The Ascent of Humanity is about the history and future of civilization from a unique perspective: the evolution of the human sense of self. This book describes how all the expressions of our civilization—its miraculous technology as well as the pillage of earth, culture, goodness, and beauty—arise from our identity, our way of being, “the discrete and separate self”. The gathering crises of our age demonstrate that this way of being is on the verge of collapse. And this collapse is setting the stage for a revolution in human beingness whose stirrings we already begin to feel.
The Ascent of Humanity is about Separation: its origins, its evolution, its ideology, its effects, its consummation and resolution, and its cosmic purpose. What is the purpose of the grandeur and the ruin we have wrought? If civilization is to collapse, Why? and What for? Will we then go back to the Stone Age, or will we be born into something entirely new? This book draws from mythological sources, as well as natural processes of birth and transformation, to offer a narrative framework for the majesty and madness of human civilization.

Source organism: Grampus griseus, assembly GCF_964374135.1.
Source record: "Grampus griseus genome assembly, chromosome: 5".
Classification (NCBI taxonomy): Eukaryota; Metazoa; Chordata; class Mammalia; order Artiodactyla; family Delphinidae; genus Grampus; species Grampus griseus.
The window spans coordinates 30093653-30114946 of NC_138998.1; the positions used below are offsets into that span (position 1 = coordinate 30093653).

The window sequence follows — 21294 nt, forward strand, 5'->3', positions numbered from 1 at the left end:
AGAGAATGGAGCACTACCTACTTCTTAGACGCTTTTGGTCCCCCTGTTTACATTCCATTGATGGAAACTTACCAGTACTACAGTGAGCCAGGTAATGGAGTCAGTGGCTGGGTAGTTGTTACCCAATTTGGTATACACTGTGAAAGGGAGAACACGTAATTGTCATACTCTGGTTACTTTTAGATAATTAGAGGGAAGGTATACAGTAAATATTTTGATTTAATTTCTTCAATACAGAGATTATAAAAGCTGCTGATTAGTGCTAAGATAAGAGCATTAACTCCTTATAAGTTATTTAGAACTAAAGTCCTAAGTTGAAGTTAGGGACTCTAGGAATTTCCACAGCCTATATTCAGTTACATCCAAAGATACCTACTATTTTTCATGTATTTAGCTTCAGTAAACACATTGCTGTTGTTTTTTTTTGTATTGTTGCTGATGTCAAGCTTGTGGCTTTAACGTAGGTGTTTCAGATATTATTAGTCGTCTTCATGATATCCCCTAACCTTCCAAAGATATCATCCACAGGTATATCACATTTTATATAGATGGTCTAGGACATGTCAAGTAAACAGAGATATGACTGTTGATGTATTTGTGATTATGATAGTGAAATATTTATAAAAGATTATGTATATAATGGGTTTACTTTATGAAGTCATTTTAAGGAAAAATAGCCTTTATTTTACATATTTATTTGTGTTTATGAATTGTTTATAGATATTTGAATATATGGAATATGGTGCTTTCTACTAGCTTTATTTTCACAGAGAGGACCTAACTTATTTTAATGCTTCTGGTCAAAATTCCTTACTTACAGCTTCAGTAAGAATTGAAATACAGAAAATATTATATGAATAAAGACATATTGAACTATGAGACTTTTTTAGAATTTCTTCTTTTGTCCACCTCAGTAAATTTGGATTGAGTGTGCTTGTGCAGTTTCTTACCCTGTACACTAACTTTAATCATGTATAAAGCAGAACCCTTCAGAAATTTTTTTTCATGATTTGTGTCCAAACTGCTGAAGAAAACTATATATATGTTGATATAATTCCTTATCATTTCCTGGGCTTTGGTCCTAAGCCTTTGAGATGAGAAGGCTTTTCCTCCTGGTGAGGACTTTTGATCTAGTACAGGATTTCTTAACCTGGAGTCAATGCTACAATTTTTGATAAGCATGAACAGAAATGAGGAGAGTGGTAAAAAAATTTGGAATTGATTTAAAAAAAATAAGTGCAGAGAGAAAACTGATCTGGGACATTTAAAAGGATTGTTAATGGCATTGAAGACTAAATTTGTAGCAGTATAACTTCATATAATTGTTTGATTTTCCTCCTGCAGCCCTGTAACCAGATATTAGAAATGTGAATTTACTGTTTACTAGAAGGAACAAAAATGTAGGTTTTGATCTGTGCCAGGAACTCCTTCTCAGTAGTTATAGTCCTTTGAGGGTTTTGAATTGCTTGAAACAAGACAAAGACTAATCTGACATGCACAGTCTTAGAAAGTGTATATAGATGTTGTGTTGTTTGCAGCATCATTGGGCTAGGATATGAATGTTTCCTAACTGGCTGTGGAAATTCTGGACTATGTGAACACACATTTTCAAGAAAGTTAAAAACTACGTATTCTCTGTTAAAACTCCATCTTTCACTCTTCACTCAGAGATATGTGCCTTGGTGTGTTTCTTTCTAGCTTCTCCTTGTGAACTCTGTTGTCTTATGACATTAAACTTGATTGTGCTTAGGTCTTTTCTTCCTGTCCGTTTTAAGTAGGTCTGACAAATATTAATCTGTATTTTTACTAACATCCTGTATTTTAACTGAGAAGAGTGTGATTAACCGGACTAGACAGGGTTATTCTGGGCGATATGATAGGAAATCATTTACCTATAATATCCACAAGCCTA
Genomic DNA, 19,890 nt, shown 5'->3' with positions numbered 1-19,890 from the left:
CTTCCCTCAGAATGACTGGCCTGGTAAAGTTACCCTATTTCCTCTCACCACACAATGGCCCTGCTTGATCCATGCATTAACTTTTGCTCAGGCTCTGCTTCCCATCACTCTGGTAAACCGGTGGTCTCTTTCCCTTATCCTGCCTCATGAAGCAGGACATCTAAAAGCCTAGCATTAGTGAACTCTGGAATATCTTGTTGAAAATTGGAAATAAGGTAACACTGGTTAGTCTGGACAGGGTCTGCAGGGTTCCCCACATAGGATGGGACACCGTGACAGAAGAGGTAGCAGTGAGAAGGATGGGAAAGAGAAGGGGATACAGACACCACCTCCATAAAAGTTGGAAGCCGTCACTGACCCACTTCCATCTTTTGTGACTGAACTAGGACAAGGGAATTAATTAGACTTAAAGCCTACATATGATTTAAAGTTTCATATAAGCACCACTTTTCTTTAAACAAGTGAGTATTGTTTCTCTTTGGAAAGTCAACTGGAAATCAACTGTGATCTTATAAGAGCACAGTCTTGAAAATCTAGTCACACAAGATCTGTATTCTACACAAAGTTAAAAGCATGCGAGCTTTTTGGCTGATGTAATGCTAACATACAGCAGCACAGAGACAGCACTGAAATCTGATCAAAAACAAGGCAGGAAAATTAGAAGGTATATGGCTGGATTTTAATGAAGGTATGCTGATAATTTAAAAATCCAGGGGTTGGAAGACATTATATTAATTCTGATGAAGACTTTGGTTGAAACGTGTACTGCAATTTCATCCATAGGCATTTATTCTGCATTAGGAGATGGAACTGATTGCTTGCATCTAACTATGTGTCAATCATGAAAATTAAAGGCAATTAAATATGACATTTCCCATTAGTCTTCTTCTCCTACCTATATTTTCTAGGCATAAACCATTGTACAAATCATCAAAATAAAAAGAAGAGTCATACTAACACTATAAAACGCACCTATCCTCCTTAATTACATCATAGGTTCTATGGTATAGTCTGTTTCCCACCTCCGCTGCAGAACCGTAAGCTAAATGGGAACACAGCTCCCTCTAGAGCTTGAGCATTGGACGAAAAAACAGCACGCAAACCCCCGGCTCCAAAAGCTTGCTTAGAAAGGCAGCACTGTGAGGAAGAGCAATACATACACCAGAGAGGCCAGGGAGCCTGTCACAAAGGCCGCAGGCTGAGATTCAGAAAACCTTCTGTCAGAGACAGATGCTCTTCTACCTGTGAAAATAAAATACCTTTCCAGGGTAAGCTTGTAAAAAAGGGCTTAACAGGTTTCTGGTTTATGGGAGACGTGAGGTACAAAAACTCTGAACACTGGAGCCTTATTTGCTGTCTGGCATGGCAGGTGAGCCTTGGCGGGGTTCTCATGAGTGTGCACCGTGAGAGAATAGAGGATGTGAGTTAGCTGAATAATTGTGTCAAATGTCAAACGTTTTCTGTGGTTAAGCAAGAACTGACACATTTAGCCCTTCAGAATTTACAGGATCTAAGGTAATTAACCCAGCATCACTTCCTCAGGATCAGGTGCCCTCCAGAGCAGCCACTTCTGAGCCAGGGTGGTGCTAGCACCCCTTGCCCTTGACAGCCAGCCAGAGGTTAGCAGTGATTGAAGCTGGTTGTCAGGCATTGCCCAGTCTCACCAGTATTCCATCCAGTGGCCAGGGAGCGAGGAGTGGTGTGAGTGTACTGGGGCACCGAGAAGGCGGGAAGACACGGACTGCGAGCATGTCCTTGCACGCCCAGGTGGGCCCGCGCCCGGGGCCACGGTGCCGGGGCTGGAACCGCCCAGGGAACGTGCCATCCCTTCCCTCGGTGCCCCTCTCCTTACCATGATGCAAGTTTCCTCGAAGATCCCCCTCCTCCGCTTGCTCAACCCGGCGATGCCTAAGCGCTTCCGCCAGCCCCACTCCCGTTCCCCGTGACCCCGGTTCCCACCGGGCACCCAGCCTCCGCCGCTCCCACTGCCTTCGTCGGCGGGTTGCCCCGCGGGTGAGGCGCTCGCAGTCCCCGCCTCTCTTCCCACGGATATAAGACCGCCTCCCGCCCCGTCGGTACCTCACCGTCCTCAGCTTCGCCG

More than anything, The Ascent of Humanity is about how to create the more beautiful world our hearts tell us is possible. I have long found most prescriptions for “what you can do” to reverse humanity’s trajectory of ruin quite empty. Recycle your bottles and turn off the faucet when you brush your teeth. Write your Congressman. What are these tiny individual actions against the juggernaut of destruction that consumes oceans, trees, soil, and culture?
This book offers an entirely different approach that begins with the reconception of our very selves. It invalidates the logic of despair that so many activists have felt, that arises inescapably from the conception of ourselves as discrete and separate subjects in a world of other. This is the ideology of separation. The ideology that has created the human realm we know is the same ideology that has us despair we can ever change it. Wait, did I say “we”? I mean actually “you” and “I”. “We” is often disempowering too, because it leads us to wish, “Oh if only everyone would get it, then we would have a better government, better laws, and stop being so greedy.” But they don’t—how could I make them?—and the despair comes back. Helplessness. Frustration. This may be the only book you have ever read that fully gets the enormity of the crises facing us, yet responds neither with despair nor with fantasy suggestions about what “we” should do about it.